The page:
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Tulbaghia Cariad

Plant Name

Tulbaghia 'Cariad' NEW CUTIVAR NAME

My ref

1744

Obtained From

Seed batch sown 29/12/03

Synonyms

None

Species



Interspecific hybrids



Hybrids

Yes.

Verified

Yes

Notes completed

Yes

Leaves

32 cm long, 2 mm wide, bright-green, with a light sheen, shallowly canaliculated. Erect when young, recumbent with age. Slight garlic odour when bruised. Deciduous.

Scape

20 cm. Slightly paler green than foliage.

Umbel

6 flowered. Up to 33 mm across.

Pedicels

10 mm. Green.

PerianthTube

6 mm long, 3 mm in diameter. Pale purplish-pink with fine green veins.

Perianth Segments

Very pale-pink with fine central line, in two whorls 1 mm apart. Upper segments 5 mm long. Lower segments 7 mm long, held at right angles to the tube. Garlic scented if bruised.

Corona On Opening

Crenate, tips slightly recurved, fleshy, green at first, changing to darkish mustard brown and maturing brownish orange. 3 mm long at the level of the lower perianth segments, diameter 3mm.

Anthers

In two alternate whorls. Upper whorl attached almost level with the base of the upper perianth segment excerted just below corona mouth. Lower inserted level with the lower perianth segments.

Ovary

Ovoid. 2 mm long.

Style

Approx 0.75 mm.

Stigma

Capitate.

Capsule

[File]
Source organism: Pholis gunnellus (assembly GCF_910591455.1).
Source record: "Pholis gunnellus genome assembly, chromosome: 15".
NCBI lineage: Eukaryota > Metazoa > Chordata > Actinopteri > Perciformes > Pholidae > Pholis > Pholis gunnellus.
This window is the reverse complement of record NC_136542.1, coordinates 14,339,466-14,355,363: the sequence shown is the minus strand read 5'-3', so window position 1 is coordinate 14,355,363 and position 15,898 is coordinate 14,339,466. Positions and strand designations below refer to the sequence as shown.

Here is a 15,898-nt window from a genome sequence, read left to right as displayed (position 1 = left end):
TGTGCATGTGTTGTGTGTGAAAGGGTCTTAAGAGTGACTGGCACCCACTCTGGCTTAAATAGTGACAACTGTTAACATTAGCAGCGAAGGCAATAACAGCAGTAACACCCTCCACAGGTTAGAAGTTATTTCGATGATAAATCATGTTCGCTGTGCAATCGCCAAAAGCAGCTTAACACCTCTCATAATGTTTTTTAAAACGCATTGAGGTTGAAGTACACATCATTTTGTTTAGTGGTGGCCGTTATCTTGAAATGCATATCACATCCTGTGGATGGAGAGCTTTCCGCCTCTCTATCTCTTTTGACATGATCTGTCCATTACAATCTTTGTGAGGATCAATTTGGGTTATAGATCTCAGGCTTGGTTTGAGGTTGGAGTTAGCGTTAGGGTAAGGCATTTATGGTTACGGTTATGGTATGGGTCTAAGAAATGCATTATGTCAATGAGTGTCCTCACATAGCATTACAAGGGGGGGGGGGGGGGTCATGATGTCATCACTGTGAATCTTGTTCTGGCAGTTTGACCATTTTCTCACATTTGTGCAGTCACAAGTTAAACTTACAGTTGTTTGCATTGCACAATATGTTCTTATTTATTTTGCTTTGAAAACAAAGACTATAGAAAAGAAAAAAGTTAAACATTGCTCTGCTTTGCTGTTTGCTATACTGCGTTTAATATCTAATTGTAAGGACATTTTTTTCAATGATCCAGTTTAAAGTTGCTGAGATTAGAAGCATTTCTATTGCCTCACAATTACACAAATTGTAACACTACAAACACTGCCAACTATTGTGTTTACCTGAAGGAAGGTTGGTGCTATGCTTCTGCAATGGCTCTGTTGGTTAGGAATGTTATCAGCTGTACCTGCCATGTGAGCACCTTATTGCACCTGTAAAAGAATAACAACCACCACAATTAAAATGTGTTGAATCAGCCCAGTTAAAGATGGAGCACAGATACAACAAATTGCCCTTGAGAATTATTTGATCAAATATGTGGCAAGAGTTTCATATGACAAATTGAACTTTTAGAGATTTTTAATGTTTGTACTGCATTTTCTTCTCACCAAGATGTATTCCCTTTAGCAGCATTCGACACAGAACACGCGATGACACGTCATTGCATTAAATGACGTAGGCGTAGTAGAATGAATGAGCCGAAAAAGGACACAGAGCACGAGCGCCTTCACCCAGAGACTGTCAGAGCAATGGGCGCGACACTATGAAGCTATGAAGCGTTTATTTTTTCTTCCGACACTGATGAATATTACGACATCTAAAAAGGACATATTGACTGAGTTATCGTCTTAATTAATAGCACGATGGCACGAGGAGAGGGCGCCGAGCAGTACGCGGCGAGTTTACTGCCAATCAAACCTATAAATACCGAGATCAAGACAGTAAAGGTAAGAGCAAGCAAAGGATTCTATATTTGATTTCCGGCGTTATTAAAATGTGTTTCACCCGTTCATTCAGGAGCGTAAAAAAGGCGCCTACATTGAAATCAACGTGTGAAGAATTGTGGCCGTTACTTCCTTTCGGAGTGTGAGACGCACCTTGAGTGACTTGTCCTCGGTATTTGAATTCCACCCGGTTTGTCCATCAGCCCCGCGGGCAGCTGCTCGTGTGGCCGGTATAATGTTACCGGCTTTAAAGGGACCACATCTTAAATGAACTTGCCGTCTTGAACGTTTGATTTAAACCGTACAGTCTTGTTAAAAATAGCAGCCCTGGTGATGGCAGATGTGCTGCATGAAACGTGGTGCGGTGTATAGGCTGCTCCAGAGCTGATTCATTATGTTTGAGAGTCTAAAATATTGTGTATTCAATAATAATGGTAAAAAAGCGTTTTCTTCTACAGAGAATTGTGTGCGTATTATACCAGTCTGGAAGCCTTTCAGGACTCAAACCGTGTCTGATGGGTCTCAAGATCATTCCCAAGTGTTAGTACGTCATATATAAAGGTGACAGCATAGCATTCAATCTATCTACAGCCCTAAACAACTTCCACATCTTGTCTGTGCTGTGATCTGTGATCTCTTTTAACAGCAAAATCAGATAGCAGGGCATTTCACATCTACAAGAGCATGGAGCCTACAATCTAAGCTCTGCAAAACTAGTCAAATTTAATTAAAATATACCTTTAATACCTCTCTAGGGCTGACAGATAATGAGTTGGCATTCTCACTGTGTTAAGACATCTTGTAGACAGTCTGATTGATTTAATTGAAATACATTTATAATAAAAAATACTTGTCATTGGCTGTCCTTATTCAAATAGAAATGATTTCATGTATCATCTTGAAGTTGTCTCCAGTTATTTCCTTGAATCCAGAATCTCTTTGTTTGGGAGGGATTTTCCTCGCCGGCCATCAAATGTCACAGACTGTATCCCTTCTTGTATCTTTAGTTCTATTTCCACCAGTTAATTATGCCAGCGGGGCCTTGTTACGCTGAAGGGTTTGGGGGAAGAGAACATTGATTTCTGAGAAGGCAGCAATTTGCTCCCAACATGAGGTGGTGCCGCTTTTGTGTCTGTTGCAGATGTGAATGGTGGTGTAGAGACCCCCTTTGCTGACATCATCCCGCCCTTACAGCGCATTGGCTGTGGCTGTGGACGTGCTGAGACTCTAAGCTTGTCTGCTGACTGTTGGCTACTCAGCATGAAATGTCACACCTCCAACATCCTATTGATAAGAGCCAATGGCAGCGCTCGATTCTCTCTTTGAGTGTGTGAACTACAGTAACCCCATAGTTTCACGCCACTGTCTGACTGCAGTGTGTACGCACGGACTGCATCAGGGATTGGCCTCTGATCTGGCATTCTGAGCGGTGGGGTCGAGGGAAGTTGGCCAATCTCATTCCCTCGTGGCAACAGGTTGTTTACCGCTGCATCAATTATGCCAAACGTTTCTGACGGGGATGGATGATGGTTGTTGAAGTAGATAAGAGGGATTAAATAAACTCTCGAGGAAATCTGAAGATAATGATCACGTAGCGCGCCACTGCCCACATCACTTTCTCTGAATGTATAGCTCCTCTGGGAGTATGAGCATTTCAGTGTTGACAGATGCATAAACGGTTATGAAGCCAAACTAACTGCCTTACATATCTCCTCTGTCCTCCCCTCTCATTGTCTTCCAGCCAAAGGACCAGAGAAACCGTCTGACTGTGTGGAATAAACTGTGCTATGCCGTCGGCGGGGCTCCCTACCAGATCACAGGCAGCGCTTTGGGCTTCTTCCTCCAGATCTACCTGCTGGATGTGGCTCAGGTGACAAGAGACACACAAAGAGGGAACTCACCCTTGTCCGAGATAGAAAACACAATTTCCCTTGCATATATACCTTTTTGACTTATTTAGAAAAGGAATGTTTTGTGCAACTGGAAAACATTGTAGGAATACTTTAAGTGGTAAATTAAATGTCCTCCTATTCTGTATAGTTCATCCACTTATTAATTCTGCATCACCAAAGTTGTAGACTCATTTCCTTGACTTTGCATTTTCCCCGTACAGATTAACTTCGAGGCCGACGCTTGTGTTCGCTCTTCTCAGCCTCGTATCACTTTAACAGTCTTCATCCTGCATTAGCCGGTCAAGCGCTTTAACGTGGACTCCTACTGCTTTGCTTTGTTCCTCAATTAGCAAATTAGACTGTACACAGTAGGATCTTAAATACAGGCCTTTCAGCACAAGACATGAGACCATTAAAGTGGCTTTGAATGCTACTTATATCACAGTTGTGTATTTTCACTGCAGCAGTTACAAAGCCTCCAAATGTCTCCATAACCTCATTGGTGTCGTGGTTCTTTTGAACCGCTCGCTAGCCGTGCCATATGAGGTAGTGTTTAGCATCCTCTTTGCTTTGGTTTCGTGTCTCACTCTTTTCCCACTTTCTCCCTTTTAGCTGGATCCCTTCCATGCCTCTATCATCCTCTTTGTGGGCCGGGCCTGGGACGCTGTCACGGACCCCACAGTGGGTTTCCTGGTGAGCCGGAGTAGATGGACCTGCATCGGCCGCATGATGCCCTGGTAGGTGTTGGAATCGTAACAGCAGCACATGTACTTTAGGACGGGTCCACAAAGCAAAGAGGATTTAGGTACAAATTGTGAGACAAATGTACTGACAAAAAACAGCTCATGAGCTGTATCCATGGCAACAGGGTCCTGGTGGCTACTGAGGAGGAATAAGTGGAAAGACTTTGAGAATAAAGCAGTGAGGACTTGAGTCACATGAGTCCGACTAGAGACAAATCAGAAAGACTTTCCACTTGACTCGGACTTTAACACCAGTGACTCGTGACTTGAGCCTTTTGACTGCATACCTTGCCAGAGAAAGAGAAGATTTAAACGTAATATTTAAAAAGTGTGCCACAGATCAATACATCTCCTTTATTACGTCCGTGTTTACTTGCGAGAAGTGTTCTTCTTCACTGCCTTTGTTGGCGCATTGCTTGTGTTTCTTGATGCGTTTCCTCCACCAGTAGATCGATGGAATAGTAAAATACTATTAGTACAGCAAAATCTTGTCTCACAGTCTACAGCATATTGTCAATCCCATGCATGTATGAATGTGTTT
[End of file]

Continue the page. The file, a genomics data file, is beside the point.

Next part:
Day Scented

Yes

Night Scented

Yes.

Flowering Starts

April

Flowering Ends

July and intermittently after.

Date Photographed

13/5/06

Date Notes Taken

13/5/06

Does It Set Seed

Yes

Verification Required

No

Additional Notes

NAME TULBAGHIA ‘CARIAD’ registered with KAVB 21/10/2008

Summary

Cariad is Welsh for sweetheart, which is I think an apt name for this new sweetly scented Tulbaghia which produces an abundant display of small flowers of the very palest pink held on 20 cm stems.

In contrast the corona which is at first green, changes to darkish mustard brown and matures brownish orange.

The relatively fine linear foliage is green, with a light sheen, and while erect at the beginning of the season, becomes recumbent with age. Consequently this marvellous wiggy effect is most effectively displayed in a pot on the patio in order that the habit of the foliage is shown off to advantage.

Obligingly it bulks up relatively quickly and is deciduous, thus likely to be hardy.

The flowering period is from late April onwards. 6 flowered umbels.


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